Blog

What are Fertility Awareness Methods

July 2, 2018
fertility awareness methods, toronto naturopath

Fertility awareness methods allow the opportunity for people to track their cycle, with the goal of knowing when ovulation occurs. There are a variety of methods (as listed below) and are about 76-88% effective, with a possible increase in effectiveness if you use multiple methods together. 

With most of these methods, it’s wise to track your period and these particular signs for at least 3 months (6 months for calendar methods) to get an idea of your body’s rhythms before you use any of the methods for contraception. 

The Temperature Method

If you’ve been following my blog for a while, you might remember a blog post discussing basal body temperature and fertility.

A quick recap: body temperature changes throughout the menstrual cycle. It’s lower in the follicular phase and slightly higher in the luteal phase. This slight rise in temperature occurs after ovulation, and happens after the formation of the corpus luteum which releases progesterone (the hormone responsible for the temperature change). 

By following this method, you would measure your basal body temperature everyday and chart it (on an app or on paper).  

Days are considered safe once 3 days has passed since the initial rise of temperature, as well as a drop in temperature before the onset of the next menstrual cycle. This is an opportune time to have unprotected vaginal sex (with or without ejaculation). 

During your fertile days, you can avoid sex or use another birth control method. 

The Cervical Fluid Method (The Billings Method)

This method is based on cervical fluid changes, another topic I covered a while back. 

A quick recap: During the follicular phase, increasing estrogen levels will lead to the production of cervical fluid. Cervical fluid will change in colour, texture, and amount during the period, and is considered especially fertile around ovulation. 

Similar to the Temperature Method, cervical fluid needs to be charted everyday, starting from the end of the menstrual cycle. The changes that you may see will give you an idea of when ovulation may occur – which is great if you are hoping for pregnancy (unlike temperature, where it tells you that ovulation has passed).  Record everything daily: your period days, dry days, wet days, sticky days, cloudy days, and slippery days.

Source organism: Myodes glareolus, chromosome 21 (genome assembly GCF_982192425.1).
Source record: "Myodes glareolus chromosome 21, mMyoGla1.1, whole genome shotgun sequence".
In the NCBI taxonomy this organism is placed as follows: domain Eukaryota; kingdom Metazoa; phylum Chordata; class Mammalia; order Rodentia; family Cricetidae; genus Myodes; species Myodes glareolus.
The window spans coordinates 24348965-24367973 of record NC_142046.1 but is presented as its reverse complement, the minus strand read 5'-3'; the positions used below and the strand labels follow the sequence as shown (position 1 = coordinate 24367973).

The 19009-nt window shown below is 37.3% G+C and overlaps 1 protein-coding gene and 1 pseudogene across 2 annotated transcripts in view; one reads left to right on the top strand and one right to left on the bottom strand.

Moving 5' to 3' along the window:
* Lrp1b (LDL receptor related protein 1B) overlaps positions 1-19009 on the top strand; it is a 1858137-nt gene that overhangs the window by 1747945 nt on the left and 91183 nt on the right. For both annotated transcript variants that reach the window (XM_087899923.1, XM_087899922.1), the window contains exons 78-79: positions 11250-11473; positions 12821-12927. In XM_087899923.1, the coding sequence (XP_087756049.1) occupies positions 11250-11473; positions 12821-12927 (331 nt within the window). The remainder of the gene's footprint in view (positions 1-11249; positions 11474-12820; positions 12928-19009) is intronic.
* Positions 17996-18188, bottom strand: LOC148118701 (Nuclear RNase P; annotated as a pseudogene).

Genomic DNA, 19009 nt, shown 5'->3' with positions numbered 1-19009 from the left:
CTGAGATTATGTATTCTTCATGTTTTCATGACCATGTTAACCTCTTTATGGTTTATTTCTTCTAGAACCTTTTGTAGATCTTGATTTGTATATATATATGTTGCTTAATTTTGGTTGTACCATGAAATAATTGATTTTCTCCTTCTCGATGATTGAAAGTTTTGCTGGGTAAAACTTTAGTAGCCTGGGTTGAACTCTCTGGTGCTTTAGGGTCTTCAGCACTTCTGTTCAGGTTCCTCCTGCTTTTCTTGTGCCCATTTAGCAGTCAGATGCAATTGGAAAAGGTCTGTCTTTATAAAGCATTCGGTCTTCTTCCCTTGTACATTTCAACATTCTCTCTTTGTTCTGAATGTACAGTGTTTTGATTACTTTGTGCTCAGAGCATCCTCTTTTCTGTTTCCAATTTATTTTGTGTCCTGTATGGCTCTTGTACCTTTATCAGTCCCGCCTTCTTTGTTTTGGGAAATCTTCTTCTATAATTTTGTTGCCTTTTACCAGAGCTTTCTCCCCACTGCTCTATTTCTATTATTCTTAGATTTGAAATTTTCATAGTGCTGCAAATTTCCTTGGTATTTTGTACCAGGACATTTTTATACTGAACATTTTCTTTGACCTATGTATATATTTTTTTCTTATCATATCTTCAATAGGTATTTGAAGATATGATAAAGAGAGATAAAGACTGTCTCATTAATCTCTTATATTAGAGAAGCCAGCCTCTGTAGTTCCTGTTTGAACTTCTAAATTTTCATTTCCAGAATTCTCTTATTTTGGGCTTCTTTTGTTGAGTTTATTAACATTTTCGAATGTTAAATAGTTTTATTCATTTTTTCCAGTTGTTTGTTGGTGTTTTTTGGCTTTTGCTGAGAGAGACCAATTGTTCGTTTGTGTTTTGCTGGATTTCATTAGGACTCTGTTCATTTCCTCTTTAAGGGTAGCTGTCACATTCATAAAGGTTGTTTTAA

There are 3 ways to check your cervical fluid: (1) Before urination, wipe the opening of your vagina with white toilet paper or tissue. Observe the colour and feel of the fluid. (2) Look at your underwear for any discharge – note the colour and texture. (3) Insert your clean fingers into your vagina, and note the colour and texture of cervical fluid on your fingers. The best way to feel the consistency of your fluid is to rub it and stretch it between your thumb and index finger.

This fertility awareness method may not be best for people who don’t generally produce any cervical fluid. 

Source https://pregprep.com/wp-content/uploads/2013/08/131107_pregprep_chart1.jpg

The Symptothermal Method

This method combines cervical fluid, cervix changes, basal body temperature, and calculation to determine the beginning and the end of the fertile period. At the very least, you should be tracking cervical fluid and basal body temperature to determine when to avoid or engage in sex (depending on your goals, obviously). 

The Calendar Method (The Rhythm Method)

This is one of the methods that need at least 6 months of charting your period. 

Mark the first day of your cycle on an app or on a calendar. Remember, the first day is when you notice significant bleeding – not spotting. Mark the first day of your next cycle. Count the number of days in between your period. You’ll find the fertile part of your cycle, once you subtract 18-21 days from the shortest cycle (of the 6 cycles that you have tracked). You would find the end of the fertile part of your cycle by subtracting 9-11 days from your longest menstrual cycle. 

A real life example:

Dec – Jan = 30 days
Jan – Feb = 33 days
Feb – Mar = 28 days
Mar – April = 26 days
April – May = 32 days
May – June = 27 days

My shortest cycle was 26 days 
My longest cycle was 33 days

Start of my fertile phase is (26 days – 21 days) and (26 days – 18 days) = Days 5 to 8
End of my fertile phase is (33 days – 11 days) and (33 days – 9 days) = Days 22 to 24

Therefore, I would be considered fertile between days 5 to 24 of my period. Many couples may find this way a bit constricting, and may need to have another means of contraception if they still want to engage in vaginal sex. 

This method may be unreliable if you experience irregular menstrual cycles. 

The Standard Days Method

This fertility awareness method identifies a standard window in which someone may be fertile. You can only use this method if your cycle is really regular and is never shorter than 26 days and never longer than 32 days. You must also be cool with not having vaginal sex or using another contraceptive method between days 8 and 19 of your cycle – as they are considered the most fertile. 

Final Thoughts

There are at least 5 ways of practicing fertility awareness. Your best bet is paying attention to your basal body temperature and cervical mucus, and doing so for at least 3 cycles if you’re choosing this as your primary method of birth control. Speak to your Naturopathic or Medical Doctor to determine if these methods are right for you.

No Responses

    Leave a Reply

    Your email address will not be published. Required fields are marked *

    %d bloggers like this: